nonprofit technology

No charity was ever created just so it could manage a database or accept online payments. A wide range of these support services make it possible to accomplish change in the world, such as volunteer recruitment or client tracking. These are means to an end, not a necessity in and of themselves. Which are the right tools at the right time?

Most nonprofits don’t need everything offered in a comprehensive Customer (or client or donor) Relationship Management system (CRM), and they certainly don’t need the headaches of integrating such a behemoth into their daily work. Sometimes, the tail wags the dog in these support services and nonprofit staff end up using a technology solution not because it is helpful in accomplishing the mission, but because it was bundled into a package of other services, so it was “already paid for.”

A slew of new services are trying to disrupt the “we do it all” model and the accompanying pricing market in specific areas. New players this year include:

  • CommitChange launched with investment from online moguls, including Mark Cuban. The disruption here is on both price and business model. CommitChange allows charities to collect online donations through their secure service for only the cost of credit card processing (currently 2.9 percent plus $0.30 per transaction and scheduled to reduce soon as volume increases). They have made a public commitment to “no skimming” on donations in a hope that charities will add service tiers, but it functions perfectly well standalone. PayPal has done minimal fee transactions (currently at an even lower 2.2 percent) like this for a long time, but CommitChange throws in lots of extras (like peer-to-peer or crowdfunding support) at no cost to the nonprofit.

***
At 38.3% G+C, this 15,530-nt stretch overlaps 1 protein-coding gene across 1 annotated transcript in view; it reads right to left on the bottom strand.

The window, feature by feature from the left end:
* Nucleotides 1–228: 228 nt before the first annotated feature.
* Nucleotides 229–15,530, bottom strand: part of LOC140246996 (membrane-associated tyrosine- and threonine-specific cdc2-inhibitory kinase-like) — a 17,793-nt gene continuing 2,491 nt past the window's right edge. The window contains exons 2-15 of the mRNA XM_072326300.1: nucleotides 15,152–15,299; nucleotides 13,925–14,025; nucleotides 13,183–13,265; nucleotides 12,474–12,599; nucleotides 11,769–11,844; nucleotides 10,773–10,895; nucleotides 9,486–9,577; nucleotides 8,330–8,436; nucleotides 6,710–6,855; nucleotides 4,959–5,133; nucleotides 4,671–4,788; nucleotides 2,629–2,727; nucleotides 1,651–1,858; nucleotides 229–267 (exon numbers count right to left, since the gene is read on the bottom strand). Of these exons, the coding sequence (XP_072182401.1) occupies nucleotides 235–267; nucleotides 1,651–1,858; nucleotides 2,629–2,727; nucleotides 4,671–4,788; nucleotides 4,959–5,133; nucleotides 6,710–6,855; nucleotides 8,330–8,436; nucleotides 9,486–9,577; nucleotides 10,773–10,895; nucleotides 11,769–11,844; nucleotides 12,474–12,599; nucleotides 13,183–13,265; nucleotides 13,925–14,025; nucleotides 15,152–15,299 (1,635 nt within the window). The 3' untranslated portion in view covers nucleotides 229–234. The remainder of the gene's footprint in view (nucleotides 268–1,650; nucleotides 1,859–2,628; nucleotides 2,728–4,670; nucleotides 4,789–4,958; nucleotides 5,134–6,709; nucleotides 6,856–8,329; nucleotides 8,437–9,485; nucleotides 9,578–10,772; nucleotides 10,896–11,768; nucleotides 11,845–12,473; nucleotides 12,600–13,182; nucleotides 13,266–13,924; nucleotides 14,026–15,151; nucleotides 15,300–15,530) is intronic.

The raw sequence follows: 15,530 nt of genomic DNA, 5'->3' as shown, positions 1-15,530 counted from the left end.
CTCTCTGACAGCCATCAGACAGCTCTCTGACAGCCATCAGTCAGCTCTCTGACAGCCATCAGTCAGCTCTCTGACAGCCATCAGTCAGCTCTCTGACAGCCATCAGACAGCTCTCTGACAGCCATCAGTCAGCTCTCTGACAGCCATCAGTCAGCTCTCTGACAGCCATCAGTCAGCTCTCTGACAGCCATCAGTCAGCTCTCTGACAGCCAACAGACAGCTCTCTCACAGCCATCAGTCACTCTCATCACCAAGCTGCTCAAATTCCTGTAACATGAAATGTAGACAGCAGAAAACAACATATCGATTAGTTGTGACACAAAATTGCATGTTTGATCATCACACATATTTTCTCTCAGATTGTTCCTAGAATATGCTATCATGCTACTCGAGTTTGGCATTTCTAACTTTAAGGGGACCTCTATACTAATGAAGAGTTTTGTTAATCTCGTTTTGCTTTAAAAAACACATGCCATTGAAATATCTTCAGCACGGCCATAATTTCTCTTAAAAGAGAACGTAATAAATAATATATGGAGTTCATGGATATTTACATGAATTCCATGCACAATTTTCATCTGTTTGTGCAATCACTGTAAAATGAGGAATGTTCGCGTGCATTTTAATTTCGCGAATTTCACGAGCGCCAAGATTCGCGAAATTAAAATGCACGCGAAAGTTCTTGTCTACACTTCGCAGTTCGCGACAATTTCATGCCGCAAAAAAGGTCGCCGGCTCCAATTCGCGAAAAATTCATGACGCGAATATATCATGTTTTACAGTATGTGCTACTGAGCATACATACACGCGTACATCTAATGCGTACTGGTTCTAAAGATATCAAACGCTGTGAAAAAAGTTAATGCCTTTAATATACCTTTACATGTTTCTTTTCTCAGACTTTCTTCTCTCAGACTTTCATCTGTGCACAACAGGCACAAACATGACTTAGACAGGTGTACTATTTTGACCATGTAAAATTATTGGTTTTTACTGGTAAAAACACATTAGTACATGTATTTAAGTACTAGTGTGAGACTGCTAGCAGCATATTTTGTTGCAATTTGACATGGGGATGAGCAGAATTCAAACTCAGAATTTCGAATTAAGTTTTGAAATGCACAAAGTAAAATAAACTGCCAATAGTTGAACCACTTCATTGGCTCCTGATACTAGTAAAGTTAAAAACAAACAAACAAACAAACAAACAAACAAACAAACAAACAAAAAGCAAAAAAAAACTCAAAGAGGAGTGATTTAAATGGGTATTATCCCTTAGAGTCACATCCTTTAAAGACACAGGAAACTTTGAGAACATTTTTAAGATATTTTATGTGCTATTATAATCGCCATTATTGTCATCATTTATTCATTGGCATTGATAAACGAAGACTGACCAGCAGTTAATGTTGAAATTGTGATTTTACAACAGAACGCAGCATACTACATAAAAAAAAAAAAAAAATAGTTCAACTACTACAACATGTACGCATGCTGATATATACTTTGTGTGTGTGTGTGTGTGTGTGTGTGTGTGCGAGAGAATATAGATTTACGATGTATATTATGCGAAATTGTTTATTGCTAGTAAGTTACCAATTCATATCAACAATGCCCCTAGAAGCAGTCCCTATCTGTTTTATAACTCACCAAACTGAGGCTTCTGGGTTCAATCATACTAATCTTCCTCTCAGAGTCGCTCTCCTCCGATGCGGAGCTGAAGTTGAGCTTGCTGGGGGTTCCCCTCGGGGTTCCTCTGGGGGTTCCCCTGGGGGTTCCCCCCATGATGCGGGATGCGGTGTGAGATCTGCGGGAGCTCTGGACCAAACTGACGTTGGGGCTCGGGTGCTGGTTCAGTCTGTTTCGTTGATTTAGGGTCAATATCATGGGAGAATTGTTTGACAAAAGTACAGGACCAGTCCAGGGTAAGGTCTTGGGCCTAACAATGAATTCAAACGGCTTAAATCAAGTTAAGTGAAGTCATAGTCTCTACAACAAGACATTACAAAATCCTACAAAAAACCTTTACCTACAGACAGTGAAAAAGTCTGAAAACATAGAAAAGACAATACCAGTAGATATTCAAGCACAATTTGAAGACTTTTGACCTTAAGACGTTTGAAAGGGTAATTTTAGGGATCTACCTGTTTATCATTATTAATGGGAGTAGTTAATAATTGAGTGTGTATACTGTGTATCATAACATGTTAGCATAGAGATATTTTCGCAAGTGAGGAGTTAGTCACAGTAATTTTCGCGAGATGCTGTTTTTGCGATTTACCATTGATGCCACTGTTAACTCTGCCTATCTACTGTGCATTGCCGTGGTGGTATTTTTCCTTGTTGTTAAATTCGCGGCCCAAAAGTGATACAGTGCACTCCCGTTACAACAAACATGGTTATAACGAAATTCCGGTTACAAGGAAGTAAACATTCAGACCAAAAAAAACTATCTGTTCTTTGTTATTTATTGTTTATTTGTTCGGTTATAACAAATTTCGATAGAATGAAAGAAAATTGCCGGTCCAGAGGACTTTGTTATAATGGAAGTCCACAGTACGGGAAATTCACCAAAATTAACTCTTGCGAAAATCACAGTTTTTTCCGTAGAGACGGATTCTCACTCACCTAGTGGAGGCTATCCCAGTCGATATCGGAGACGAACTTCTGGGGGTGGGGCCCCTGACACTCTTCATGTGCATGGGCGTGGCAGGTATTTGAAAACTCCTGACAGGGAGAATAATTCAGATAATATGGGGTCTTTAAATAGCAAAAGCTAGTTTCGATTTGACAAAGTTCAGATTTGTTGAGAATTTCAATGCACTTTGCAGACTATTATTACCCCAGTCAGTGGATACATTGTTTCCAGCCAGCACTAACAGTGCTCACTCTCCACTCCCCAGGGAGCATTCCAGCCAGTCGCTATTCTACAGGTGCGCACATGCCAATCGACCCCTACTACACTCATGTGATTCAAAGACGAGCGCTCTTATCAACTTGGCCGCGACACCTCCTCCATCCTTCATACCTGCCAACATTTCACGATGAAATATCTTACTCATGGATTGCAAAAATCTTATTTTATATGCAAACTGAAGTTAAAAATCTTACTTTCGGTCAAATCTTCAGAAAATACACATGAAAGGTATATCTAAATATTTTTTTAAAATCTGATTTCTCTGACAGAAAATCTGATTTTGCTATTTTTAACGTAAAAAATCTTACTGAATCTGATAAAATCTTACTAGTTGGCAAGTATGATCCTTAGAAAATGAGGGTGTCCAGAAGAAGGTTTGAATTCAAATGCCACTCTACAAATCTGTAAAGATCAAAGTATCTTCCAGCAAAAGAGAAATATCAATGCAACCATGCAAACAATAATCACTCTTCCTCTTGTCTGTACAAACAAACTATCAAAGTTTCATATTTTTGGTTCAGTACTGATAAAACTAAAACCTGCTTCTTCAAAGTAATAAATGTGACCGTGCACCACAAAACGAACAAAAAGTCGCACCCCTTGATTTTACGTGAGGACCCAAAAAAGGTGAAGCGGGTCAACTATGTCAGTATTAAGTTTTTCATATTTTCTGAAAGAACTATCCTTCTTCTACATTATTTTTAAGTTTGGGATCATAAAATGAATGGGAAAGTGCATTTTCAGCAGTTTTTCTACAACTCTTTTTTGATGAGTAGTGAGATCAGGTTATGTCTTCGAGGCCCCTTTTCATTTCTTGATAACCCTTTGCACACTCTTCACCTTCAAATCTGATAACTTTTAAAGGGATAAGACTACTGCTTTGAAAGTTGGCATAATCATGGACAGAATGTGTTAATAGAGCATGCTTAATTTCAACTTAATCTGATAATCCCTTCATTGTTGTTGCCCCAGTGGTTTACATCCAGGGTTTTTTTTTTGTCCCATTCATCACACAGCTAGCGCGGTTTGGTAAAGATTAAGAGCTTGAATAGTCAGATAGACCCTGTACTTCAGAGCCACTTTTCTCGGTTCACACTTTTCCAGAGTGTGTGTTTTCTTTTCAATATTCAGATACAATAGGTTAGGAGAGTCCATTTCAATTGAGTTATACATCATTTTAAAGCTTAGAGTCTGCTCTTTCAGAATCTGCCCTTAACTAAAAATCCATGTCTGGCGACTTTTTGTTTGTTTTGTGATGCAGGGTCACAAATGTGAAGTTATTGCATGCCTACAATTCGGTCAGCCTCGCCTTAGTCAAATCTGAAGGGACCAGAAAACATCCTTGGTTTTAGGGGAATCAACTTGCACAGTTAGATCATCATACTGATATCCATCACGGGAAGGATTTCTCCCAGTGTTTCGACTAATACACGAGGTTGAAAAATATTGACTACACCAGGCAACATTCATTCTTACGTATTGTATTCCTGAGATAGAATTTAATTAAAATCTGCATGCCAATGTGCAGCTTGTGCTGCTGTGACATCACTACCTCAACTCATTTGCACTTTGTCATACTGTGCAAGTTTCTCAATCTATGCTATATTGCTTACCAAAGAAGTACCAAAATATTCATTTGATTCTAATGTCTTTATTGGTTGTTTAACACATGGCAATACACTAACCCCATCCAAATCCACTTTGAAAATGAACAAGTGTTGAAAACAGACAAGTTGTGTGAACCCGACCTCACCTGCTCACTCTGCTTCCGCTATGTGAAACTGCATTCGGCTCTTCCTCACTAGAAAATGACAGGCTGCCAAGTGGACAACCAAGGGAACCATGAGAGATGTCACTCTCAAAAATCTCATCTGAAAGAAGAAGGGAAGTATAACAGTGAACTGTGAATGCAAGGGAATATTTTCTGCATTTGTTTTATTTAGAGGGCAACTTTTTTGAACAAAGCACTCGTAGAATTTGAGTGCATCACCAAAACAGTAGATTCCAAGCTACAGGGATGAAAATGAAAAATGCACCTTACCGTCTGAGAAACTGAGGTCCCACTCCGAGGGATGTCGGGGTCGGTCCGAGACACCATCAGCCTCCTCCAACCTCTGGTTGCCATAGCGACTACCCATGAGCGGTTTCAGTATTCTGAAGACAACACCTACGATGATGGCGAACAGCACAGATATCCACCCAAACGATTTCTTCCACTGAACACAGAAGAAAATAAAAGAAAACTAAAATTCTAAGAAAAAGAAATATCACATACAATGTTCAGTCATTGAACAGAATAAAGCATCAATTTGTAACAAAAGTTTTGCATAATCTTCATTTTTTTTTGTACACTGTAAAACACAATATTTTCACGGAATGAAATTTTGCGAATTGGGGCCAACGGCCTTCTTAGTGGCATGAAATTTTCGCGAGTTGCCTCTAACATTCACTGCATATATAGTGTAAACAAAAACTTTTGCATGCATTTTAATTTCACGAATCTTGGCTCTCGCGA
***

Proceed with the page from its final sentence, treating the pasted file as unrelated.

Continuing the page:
• iTrulyCare is doing the same for events planning and management. They take that cheap PayPal processing and layer free events management and ticketing services. Their site says they are doing this only because they want to help charities, with no longer-term plans for fees or freemium services. That works great for the near term, but any business that doesn’t have plans to pay some bills is subject to long-term stresses. A two-person operation is vulnerable to illness, job changes, and the like.
  • Buffer wants charities to choose them at a discount rather than for free, but is still offering to select one pain point (managing social communications) out of the big service stack and let charities do just that element without having to buy the whole buffet.

The nimble nonprofit may pick and choose just what they need, but if the organization grows and becomes hungry enough, it may be time to move on to the full buffet. Some large-scale providers like CiviCRM and are free (up to 10 users for Salesforce) to get for nonprofits, but the implementation is openly expected to require spending to make it work for the specific needs of any organization. The good people at TechSoup have a list of more big CRM tools for nonprofits considering just how much can they chew.

The strategy question isn’t just about buying only what you need, when you need it, but also looking to the future. If a bigger need is coming very soon, maybe the full solution with customization is the better buy. The other side of the coin, however, is the speed of innovation in these services. New businesses are coming to market, and making do with just what the organization needs this year may mean a really good deal on expanded services next year.

Steve Boland is the managing partner of Next in Nonprofits, a consulting and writing firm in Saint Paul, Minnesota. Follow him on Twitter at @NextNonprofits.